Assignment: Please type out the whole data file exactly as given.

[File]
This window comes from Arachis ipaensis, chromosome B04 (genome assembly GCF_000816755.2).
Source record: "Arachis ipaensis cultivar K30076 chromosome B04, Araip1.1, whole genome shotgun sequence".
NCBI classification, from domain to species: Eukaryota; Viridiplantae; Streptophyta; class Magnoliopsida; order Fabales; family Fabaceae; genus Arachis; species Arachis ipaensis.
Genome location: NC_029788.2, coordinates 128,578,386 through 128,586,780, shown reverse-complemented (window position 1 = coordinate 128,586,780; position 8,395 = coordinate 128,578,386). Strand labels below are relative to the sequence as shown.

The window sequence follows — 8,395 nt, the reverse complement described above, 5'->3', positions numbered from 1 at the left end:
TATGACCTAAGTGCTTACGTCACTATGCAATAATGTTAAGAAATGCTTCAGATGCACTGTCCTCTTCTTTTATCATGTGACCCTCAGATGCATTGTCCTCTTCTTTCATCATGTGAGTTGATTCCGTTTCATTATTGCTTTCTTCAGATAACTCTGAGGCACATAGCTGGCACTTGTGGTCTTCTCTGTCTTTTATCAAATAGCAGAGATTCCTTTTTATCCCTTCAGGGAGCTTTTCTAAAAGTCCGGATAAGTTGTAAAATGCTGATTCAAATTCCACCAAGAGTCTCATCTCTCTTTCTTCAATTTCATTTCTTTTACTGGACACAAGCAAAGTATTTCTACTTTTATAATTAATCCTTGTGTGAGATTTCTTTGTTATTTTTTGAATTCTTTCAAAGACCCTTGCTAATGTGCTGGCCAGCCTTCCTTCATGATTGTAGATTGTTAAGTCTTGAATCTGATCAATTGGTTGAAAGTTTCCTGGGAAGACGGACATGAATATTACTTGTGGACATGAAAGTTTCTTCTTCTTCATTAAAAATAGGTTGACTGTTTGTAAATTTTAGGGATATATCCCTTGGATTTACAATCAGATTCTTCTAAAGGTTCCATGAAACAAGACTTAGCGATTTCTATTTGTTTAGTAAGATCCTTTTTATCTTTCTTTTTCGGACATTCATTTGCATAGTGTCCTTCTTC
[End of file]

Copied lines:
This window comes from Arachis ipaensis, chromosome B04 (genome assembly GCF_000816755.2).
Source record: "Arachis ipaensis cultivar K30076 chromosome B04, Araip1.1, whole genome shotgun sequence".
NCBI classification, from domain to species: Eukaryota; Viridiplantae; Streptophyta; class Magnoliopsida; order Fabales; family Fabaceae; genus Arachis; species Arachis ipaensis.
Genome location: NC_029788.2, coordinates 128,578,386 through 128,586,780, shown reverse-complemented (window position 1 = coordinate 128,586,780; position 8,395 = coordinate 128,578,386). Strand labels below are relative to the sequence as shown.

The window sequence follows — 8,395 nt, the reverse complement described above, 5'->3', positions numbered from 1 at the left end:
TATGACCTAAGTGCTTACGTCACTATGCAATAATGTTAAGAAATGCTTCAGATGCACTGTCCTCTTCTTTTATCATGTGACCCTCAGATGCATTGTCCTCTTCTTTCATCATGTGAGTTGATTCCGTTTCATTATTGCTTTCTTCAGATAACTCTGAGGCACATAGCTGGCACTTGTGGTCTTCTCTGTCTTTTATCAAATAGCAGAGATTCCTTTTTATCCCTTCAGGGAGCTTTTCTAAAAGTCCGGATAAGTTGTAAAATGCTGATTCAAATTCCACCAAGAGTCTCATCTCTCTTTCTTCAATTTCATTTCTTTTACTGGACACAAGCAAAGTATTTCTACTTTTATAATTAATCCTTGTGTGAGATTTCTTTGTTATTTTTTGAATTCTTTCAAAGACCCTTGCTAATGTGCTGGCCAGCCTTCCTTCATGATTGTAGATTGTTAAGTCTTGAATCTGATCAATTGGTTGAAAGTTTCCTGGGAAGACGGACATGAATATTACTTGTGGACATGAAAGTTTCTTCTTCTTCATTAAAAATAGGTTGACTGTTTGTAAATTTTAGGGATATATCCCTTGGATTTACAATCAGATTCTTCTAAAGGTTCCATGAAACAAGACTTAGCGATTTCTATTTGTTTAGTAAGATCCTTTTTATCTTTCTTTTTCGGACATTCATTTGCATAGTGTCCTTCTTC